She can’t cry, but this baby has a family’s love to keep her fighting



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Their baby was born with a condition that pushed her abdominal organs into her chest, compressing her lungs. “Wondering if your baby is in pain and just unable to communicate is hard for a momma.”

Little Ava Brooks Breeden lies still in her hospital bed. Tubes and wires extend from her tiny body, attached to machinery that monitors her every breath and more.

Ava is seven weeks old and has already undergone two surgeries and multiple procedures to treat a not uncommon but little-known condition called congenital diaphragmatic hernia (CDH). The hernia created a hole in the muscle between the chest and the abdomen in utero, which allowed the contents of the abdomen (stomach, intestine, liver, spleen and kidneys) to move up into her chest.

Her parents, Jacob and Alyssa Breeden, learned of her condition during prenatal testing and have been surrounded by a Riley Hospital for Children at IU Health care team since before she was born full-term at IU Health Methodist Hospital.

“We didn’t really know what we were getting into,” Jacob Breeden said, while stationed in his daughter’s room, as he has been pretty much every day since she was born. With him is his mom, Susan Hirschinger, who comes by frequently to dote on her tiny grandbaby.

Alyssa Breeden, a teacher, is home sick on this day. She doesn’t want to take a chance on spreading any germs to her daughter. Also home is Ava’s big brother, almost 2-year-old Tilman Curtis. Tilman just recently got to meet his sister in person when the flu restrictions were lifted at Riley.

Jacob, a commercial pilot, was able to take several weeks off after his daughter’s birth and now works hospital visits around his schedule. It’s been a challenge for the family, dealing with Ava’s condition, but it’s made easier by Riley team members like NICU nurse Amy Haggard, Jacob said.

“She has taken really good care of us,” he said of Haggard. “She is very attentive and knows Ava’s condition.”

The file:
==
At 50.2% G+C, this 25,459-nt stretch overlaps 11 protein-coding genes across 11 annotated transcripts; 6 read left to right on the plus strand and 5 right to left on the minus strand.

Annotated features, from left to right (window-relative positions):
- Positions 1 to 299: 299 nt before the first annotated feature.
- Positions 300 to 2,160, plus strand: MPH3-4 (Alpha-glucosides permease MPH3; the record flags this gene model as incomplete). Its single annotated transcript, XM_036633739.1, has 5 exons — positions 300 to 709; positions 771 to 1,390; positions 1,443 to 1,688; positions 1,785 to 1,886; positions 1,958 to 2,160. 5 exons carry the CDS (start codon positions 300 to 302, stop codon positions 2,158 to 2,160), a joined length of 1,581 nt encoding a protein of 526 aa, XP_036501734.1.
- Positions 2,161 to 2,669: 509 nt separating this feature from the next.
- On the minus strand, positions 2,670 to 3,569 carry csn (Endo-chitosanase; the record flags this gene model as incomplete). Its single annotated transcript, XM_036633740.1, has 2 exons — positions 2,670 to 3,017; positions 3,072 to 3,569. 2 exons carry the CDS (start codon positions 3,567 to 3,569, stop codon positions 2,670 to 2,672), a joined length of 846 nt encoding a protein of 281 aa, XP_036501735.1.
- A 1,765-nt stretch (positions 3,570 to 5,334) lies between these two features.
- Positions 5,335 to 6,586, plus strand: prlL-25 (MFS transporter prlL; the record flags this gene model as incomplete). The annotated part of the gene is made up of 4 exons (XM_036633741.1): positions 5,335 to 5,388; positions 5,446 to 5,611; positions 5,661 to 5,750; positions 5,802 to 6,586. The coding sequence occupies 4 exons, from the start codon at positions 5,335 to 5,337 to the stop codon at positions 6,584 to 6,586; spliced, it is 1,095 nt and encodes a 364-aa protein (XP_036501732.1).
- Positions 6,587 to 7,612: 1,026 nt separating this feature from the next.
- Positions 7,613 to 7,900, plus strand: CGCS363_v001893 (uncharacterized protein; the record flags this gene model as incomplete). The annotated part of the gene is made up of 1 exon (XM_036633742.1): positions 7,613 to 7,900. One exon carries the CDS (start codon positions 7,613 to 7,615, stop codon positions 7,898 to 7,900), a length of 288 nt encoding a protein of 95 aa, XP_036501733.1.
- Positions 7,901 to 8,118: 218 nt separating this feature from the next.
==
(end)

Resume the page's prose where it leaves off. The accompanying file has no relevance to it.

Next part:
For her part, Haggard says Ava’s family is “amazing.” Haggard was Ava’s nurse the day she was born and has cared for her many times since then. Between her parents, grandparents, brother and other family and friends, the little girl has terrific cheerleaders, she said.

“Miss Ava is such a fighter. I’ve seen that little girl go through so much. Her journey isn’t over, and she has big things ahead of her, but from what I’ve seen, she has the moxie to get through anything.”

Part of the struggle has been that Ava has been kept sedated since birth to keep her underdeveloped lungs from working too hard. The crowding in her chest prevented one of her lungs from growing to a normal size.

What that also means is that Ava doesn’t cry. While a newborn’s cries can be a sign of distress, Ava’s parents would love to hear her cry. Missing that sound “is pretty awful,” Jacob acknowledged.

There have been a lot of “normal” baby things that Ava hasn’t been able to do so far, Alyssa said by phone.

“We didn’t get to hold her until she was a month old. She didn’t get milk until around that same time. But her not being able to cry has definitely been a hard one,” she said. “Wondering if your baby is in pain and just unable to communicate is hard for a momma.”

But the couple of hours a day that they get to hold their daughter now is magical.

“She’s more comfortable and sleeps better when we’re holding her,” Jacob said. “It relaxes her.”

Hirschinger can’t wait until she gets to cuddle her youngest grandbaby. She has already helped raise more than $2,500 for Riley so the family can get a Riley wagon named for Ava. The plate on the wagon will say: Hitch your wagon to a star – Ava Brooks Breeden.

Ava’s parents have already jumped through several hurdles with Ava, and they know there are more to come, but this week the focus is on weaning her off some of her meds and making sure she is resting to build her strength, Alyssa said.

She values the support she and her husband have received from the Riley team since before they even met their daughter.

“We had a care conference with our team at 30 weeks,” she said. “Being diagnosed prenatally was very difficult emotionally, but having a team already in place that was familiar with Ava’s specific case and had a plan for her care before her arrival was invaluable.”

– By Maureen Gilmer, IU Health senior journalist 


Photo by Mike Dickbernd, IU Health visual journalist